We had all we needed, but still found ways to want. We played football and smoked Marlboros and formed the first gang our tiny all-white town had ever seen. We stole warm cases of stale Old Milwaukee from the bowling alley and lit trash on fire in the patch of woods at the edge of a field behind the high school. We camped out behind each others’ houses on hot summer nights so we could sneak away and take joyrides in unlocked minivans. We wasted evenings at the little league ballpark trying to talk the concession stand girls into giving us sweets. We talked a lot about girls but spent our time picking fights with outsiders, or each other. We bailed hay for six dollars an hour and drank bottles of cold Bud Light with farmers. We rode dirtbikes and shot rifles. We thought we had nothing but soon realized we would eventually inherit that small town. We wished we wouldn’t.

Steps into Life

Admit that you’re human, that life can feel like it’s too much.
I’m just a regular guy. Sometimes I don’t feel like being around people.

Realize that others struggle, too, and might be able to help.
You seem to understand where I’m coming from. Maybe you could give me some pointers.

Commit to being a part of life instead of just surviving.
I know I’m not always going to feel like it, but I’ll take your suggestions anyway.

Take a good, hard look at yourself. Don’t be scared.
The truth is, I would rather masturbate than get to know someone new.

Tell the truth about who you really are.
I’m lazy, arrogant, and only care about myself. Or I’m just scared you might not like me.

Imagine yourself as you would like to be.
If I start acting like a friend, maybe we’ll get along. Maybe we’ll even like each other.

Ask for help.
I’m not sure how to do this. Don’t give up on me. Let me know if I make a mistake.

Think about people you haven’t treated well, and be ready to make things right.
Maybe I shouldn’t have blown you off the other day. I’ll make it up to you.

Make things right.
Let me take you for Chinese food, and we’ll talk it over.

Ask yourself regularly if you’re doing your best. If you fall short, fix it.
I didn’t answer the phone because I was watching TV. Maybe I can turn it off for a minute and call you back.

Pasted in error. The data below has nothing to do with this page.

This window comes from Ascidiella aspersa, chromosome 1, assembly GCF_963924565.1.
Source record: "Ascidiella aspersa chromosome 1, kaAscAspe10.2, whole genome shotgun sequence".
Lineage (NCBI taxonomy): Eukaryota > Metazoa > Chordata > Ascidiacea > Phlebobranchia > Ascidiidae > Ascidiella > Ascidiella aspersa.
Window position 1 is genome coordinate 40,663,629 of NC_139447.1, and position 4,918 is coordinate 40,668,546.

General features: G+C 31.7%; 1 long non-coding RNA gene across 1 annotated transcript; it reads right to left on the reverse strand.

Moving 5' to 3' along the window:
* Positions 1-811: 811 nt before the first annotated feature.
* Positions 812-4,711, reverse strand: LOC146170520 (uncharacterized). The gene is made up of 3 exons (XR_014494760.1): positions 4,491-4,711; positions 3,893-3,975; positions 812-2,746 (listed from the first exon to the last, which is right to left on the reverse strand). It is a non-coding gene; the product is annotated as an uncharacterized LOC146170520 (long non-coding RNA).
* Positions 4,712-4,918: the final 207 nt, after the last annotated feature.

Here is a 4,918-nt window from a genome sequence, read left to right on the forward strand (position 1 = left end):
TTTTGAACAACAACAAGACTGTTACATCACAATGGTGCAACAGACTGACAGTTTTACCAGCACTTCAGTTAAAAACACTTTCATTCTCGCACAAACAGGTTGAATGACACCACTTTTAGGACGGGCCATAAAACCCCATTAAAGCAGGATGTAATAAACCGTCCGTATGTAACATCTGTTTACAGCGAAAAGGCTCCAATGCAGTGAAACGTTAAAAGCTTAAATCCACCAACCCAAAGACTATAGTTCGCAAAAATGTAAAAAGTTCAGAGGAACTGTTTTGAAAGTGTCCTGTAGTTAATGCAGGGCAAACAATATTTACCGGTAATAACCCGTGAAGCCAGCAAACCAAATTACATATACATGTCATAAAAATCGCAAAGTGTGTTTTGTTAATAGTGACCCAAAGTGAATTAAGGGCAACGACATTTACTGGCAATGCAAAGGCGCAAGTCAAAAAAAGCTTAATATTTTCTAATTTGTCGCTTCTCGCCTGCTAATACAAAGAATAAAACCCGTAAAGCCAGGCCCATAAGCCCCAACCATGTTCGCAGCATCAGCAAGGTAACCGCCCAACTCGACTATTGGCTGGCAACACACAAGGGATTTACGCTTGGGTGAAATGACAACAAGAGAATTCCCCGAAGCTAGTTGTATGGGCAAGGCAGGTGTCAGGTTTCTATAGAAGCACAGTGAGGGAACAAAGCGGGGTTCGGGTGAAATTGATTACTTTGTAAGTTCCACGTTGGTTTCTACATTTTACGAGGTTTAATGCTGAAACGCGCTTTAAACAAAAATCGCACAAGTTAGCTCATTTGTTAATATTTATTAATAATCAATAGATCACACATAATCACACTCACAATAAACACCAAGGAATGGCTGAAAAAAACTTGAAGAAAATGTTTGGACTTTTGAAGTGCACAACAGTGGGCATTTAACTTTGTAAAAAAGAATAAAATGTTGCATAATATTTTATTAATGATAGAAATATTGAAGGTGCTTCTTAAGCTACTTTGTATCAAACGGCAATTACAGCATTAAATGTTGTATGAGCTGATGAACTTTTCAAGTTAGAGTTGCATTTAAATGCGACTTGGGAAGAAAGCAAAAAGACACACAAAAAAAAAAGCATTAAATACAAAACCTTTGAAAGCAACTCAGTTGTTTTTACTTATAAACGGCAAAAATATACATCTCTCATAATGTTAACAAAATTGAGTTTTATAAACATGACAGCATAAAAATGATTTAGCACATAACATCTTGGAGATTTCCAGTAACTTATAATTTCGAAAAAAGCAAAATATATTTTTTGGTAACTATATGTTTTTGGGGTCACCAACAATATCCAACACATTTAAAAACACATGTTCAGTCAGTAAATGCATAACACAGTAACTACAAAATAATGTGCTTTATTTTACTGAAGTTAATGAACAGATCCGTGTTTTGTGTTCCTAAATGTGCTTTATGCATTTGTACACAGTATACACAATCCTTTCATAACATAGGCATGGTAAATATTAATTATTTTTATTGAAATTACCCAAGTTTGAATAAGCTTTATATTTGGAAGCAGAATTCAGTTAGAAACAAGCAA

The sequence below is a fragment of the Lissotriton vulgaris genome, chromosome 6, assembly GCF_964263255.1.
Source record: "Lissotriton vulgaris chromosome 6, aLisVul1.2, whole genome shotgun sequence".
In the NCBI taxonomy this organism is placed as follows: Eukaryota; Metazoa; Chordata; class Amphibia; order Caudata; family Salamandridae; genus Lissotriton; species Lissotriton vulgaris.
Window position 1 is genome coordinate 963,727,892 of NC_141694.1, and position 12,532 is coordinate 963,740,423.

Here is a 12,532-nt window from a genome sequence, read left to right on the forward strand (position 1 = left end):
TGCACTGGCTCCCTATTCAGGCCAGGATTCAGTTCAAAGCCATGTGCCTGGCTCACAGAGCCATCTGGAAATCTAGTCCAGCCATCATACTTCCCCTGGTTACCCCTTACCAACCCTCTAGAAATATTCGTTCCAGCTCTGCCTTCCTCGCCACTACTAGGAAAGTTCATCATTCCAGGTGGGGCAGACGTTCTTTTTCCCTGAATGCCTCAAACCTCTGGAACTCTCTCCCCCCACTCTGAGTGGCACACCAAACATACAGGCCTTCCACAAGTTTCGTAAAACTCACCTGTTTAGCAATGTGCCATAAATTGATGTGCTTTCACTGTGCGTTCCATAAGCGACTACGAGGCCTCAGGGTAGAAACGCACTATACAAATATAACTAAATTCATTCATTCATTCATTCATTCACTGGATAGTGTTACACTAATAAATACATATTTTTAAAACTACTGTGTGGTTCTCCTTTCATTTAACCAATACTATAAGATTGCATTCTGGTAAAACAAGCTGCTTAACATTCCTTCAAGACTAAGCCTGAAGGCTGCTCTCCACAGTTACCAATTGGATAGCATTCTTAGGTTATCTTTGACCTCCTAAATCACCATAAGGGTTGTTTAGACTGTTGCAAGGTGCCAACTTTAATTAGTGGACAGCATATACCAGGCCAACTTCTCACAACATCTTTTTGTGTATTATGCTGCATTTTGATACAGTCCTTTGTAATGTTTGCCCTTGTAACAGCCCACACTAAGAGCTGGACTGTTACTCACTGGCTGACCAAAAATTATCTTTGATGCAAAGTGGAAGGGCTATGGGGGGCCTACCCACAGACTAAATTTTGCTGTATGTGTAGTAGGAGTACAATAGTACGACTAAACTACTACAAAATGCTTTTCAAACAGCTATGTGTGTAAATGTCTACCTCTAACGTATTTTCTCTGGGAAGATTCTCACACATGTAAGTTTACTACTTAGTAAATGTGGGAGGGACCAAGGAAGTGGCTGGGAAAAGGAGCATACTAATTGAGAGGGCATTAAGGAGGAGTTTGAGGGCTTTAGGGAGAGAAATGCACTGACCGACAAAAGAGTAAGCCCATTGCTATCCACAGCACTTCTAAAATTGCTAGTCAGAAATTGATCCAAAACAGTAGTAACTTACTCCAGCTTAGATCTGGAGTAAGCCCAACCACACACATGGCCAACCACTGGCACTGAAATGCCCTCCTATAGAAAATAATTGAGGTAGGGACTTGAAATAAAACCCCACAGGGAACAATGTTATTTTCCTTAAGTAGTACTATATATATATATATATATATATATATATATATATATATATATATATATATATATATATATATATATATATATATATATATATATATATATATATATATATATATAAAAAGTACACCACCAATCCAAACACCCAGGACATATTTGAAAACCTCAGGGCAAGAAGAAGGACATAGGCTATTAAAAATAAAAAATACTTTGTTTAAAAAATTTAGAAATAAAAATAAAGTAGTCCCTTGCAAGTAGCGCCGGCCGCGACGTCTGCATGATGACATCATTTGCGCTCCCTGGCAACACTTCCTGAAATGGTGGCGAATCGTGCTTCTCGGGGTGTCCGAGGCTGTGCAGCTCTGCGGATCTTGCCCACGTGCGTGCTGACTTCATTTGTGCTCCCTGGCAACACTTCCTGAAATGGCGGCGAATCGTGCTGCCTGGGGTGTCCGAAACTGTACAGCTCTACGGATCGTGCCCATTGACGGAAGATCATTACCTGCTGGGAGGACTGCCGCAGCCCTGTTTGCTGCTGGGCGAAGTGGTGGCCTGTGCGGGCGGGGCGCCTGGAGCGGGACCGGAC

Stay in touch with why you’re doing this.
Life is short, and precious. Let’s use our time to give each other comfort and support.

At this point, you’re ready to help others do what you’ve done.
Admit that you’re human, and that life can feel like it’s too much.

My Space

There are a few good reasons, at least
not to take my laptop to bed.
But when I’m lounging on the recliner
watching youtube or reading fark,
sometimes I just feel like getting under the covers.

Much like my earliest experiences with cable television,
I stay up past my bedtime, my mind passive but not at rest
as sounds and images fall into my unguarded brain.
I wake up tired and sore, without energy or creativity,
and suffer through the day, waiting for another round.

Last night I almost went to sleep
but checked my email one last time, and then,
for the hell of it, signed in to myspace
in case I’d received a message.

I happened to see a link
to the list of people from my high school.
It’s been a while since the last time I looked.
With a single click, I cast aside an hour of sleep or more.

The glowing screen in the dark room
showed me pictures of faces I’d forgotten.
Some looked exactly the same, but I had to stare at others,
look deep into their pixilated eyes and search for a trace
of the memory, real or imagined, of a split-second smile
as we passed each other in the hallway at school.

My neck propped up on a folded pillow,
I read about the people I grew up with.
Support our troops. I have a personal relationship with Jesus.
Who I’d like to meet: Steven Hawking, Bill Gates, my dad.

I add them all as friends.
And when I wake up in the morning,
stiff neck again, I have messages waiting.
I realize that I only lost touch because I never had it.

Born Again

I was sitting at home when the call came;
I had the afternoon off and the house to myself.

I anticipated telling a telemarketer to get lost.

Instead I heard a shaky voice on the other end,
barely more than a whisper; after a few odd questions, she said:

“I think…I think you’re my mother…”

Thirty-four years later, and now I was back in that hospital room:
eyes bleary with tears so I couldn’t even read the papers I signed;
my shaky hand scribbling a signature that only resembled my own.

Thirty-four years later, and I still hadn’t figured out what I was going to say.
“Um…I hoped you might find me someday,”

My voice was barely more than a whisper, like hers,
but inside my heart screamed:

I just wanted you to be okay!! I just wanted you to be okay!!

“I hoped I would, too,” she whispered.

“Would you…would you like to meet?”
My body trembled the way it did
that day, as I went home without my child.

“I would love to,” she answered.